When the topic of precarious employment is raised in Finland, a general feeling seems to be that the problem gets blown out of proportion, because the number of unorthodox contracts has increased relatively little among 20-29-year-olds. At the same time, however, part-time gigs, freelance projects, and competition over employment are all on the rise.
According to a survey by the Ministry of Economic Affairs and Employment from 2017, the amount of self-employed people in Finland has steadily increased in recent years, by about 37,000 individuals in the last 15 years. Ministry estimates also see freelance work becoming even more common in the future.
Meanwhile, the nature of work in so-called “typical” jobs is also becoming more project-oriented. Calls for applications want jobseekers to be “entrepreneurial” – that is, passionate, flexible, dedicated, and self-managing. Precariousness doesn’t only refer to the length of contracts signed; it represents an existential uncertainty that makes the status quo so exhausting that planning for one’s own future or even imagining it can be too tall an order.
Paradoxically, the government’s simultaneous education budget cuts ensure that students are expected to make precisely accurate decisions about their lives, to choose the “right industry” as young as possible and to graduate quickly and effectively instead of hanging around the halls of academia.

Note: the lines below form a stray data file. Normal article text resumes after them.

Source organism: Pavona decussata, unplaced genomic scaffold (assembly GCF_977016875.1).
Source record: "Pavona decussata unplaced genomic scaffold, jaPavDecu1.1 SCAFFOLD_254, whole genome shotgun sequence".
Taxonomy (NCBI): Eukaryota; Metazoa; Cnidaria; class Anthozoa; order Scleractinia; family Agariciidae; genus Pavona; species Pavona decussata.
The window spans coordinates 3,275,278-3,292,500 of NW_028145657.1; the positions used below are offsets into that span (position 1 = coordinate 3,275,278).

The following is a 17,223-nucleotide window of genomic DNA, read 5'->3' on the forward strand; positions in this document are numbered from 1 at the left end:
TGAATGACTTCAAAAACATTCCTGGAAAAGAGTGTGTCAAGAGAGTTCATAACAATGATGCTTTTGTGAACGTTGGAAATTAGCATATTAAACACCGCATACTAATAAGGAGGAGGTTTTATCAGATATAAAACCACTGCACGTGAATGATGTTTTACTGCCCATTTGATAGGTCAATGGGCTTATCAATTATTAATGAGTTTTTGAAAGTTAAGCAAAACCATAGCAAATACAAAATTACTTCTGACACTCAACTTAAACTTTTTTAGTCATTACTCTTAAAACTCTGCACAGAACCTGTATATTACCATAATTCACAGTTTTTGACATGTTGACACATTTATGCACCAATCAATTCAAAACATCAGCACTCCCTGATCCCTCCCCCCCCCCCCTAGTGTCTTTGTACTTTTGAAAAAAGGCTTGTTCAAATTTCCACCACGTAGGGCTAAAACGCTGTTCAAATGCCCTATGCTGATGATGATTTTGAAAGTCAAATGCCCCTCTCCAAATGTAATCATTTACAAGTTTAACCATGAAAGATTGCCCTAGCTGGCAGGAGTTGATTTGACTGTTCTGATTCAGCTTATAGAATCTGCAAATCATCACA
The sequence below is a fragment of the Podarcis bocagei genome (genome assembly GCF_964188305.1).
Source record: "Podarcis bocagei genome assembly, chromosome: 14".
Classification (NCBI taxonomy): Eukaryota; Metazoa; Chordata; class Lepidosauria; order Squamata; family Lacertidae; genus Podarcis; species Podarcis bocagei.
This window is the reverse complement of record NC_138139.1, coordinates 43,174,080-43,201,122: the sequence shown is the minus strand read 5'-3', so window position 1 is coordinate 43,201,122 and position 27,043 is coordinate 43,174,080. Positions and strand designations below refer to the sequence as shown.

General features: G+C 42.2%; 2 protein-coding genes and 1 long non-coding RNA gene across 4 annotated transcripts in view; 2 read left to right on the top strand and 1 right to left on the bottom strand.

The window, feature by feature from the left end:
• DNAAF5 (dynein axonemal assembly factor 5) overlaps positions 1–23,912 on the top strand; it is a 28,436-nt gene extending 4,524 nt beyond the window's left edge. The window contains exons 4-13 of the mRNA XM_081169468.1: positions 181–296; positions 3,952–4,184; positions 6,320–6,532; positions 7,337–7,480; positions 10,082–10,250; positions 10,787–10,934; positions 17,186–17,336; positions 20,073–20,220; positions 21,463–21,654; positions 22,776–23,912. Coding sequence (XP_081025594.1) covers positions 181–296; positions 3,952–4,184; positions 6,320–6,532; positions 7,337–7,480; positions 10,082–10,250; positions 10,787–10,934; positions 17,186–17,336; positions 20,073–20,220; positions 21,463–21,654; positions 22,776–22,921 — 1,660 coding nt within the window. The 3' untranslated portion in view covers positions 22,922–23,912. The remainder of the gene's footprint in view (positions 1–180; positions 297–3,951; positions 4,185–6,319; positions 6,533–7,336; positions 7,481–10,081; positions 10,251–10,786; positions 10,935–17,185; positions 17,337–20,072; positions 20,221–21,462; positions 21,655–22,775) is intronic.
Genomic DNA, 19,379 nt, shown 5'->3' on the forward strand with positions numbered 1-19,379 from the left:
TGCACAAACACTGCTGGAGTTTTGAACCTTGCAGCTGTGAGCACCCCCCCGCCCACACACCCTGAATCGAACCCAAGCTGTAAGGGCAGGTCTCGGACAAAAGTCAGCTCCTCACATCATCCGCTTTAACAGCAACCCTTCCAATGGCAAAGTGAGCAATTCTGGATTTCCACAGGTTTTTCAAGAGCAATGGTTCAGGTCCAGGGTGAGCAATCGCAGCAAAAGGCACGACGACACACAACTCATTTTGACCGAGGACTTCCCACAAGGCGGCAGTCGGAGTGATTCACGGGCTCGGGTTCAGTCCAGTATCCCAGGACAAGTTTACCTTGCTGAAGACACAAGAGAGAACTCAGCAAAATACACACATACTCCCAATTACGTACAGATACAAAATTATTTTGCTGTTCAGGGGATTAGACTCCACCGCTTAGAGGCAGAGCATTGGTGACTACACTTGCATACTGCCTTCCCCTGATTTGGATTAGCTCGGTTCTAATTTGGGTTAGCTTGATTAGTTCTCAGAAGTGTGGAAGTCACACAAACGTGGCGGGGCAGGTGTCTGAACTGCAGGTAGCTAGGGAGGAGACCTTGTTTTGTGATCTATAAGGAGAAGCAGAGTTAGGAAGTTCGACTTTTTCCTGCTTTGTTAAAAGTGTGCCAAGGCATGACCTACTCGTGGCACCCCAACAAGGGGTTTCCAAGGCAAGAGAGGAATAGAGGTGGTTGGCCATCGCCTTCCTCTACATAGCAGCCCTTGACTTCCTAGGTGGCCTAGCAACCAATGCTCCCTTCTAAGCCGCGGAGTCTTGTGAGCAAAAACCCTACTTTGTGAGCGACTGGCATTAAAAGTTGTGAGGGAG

If millennials are self-centered, anxious, depressed, lazy, career-oriented, addicted to social media, unwilling to work boring jobs or answer their phones or cook food or have sex or have kids, it’s not because they are this way from birth. That’s the stance writer Malcolm Harris takes in his 2018 book, Kids These Days, an in-depth analysis on the life and times of millennials. Millennials are the way they are because the social system that their predecessors built has made them that way.